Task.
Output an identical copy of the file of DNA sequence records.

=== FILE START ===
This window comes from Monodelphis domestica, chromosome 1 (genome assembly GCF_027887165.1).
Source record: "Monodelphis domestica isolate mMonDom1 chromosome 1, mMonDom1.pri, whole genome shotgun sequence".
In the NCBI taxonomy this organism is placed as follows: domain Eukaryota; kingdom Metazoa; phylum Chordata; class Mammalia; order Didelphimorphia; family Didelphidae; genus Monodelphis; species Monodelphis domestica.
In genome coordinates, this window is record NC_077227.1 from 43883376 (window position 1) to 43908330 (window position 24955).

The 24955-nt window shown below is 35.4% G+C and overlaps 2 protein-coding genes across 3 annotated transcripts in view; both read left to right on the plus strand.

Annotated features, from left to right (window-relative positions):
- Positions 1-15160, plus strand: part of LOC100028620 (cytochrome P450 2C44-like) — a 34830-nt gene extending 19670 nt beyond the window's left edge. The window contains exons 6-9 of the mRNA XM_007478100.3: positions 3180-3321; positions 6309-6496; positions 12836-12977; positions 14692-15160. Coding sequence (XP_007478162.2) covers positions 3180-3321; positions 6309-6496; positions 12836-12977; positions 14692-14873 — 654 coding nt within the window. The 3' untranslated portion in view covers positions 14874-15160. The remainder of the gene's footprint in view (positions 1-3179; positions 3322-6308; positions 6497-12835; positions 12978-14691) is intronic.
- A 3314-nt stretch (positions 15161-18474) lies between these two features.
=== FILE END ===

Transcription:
This window comes from Monodelphis domestica, chromosome 1 (genome assembly GCF_027887165.1).
Source record: "Monodelphis domestica isolate mMonDom1 chromosome 1, mMonDom1.pri, whole genome shotgun sequence".
In the NCBI taxonomy this organism is placed as follows: domain Eukaryota; kingdom Metazoa; phylum Chordata; class Mammalia; order Didelphimorphia; family Didelphidae; genus Monodelphis; species Monodelphis domestica.
In genome coordinates, this window is record NC_077227.1 from 43883376 (window position 1) to 43908330 (window position 24955).

The 24955-nt window shown below is 35.4% G+C and overlaps 2 protein-coding genes across 3 annotated transcripts in view; both read left to right on the plus strand.

Annotated features, from left to right (window-relative positions):
- Positions 1-15160, plus strand: part of LOC100028620 (cytochrome P450 2C44-like) — a 34830-nt gene extending 19670 nt beyond the window's left edge. The window contains exons 6-9 of the mRNA XM_007478100.3: positions 3180-3321; positions 6309-6496; positions 12836-12977; positions 14692-15160. Coding sequence (XP_007478162.2) covers positions 3180-3321; positions 6309-6496; positions 12836-12977; positions 14692-14873 — 654 coding nt within the window. The 3' untranslated portion in view covers positions 14874-15160. The remainder of the gene's footprint in view (positions 1-3179; positions 3322-6308; positions 6497-12835; positions 12978-14691) is intronic.
- A 3314-nt stretch (positions 15161-18474) lies between these two features.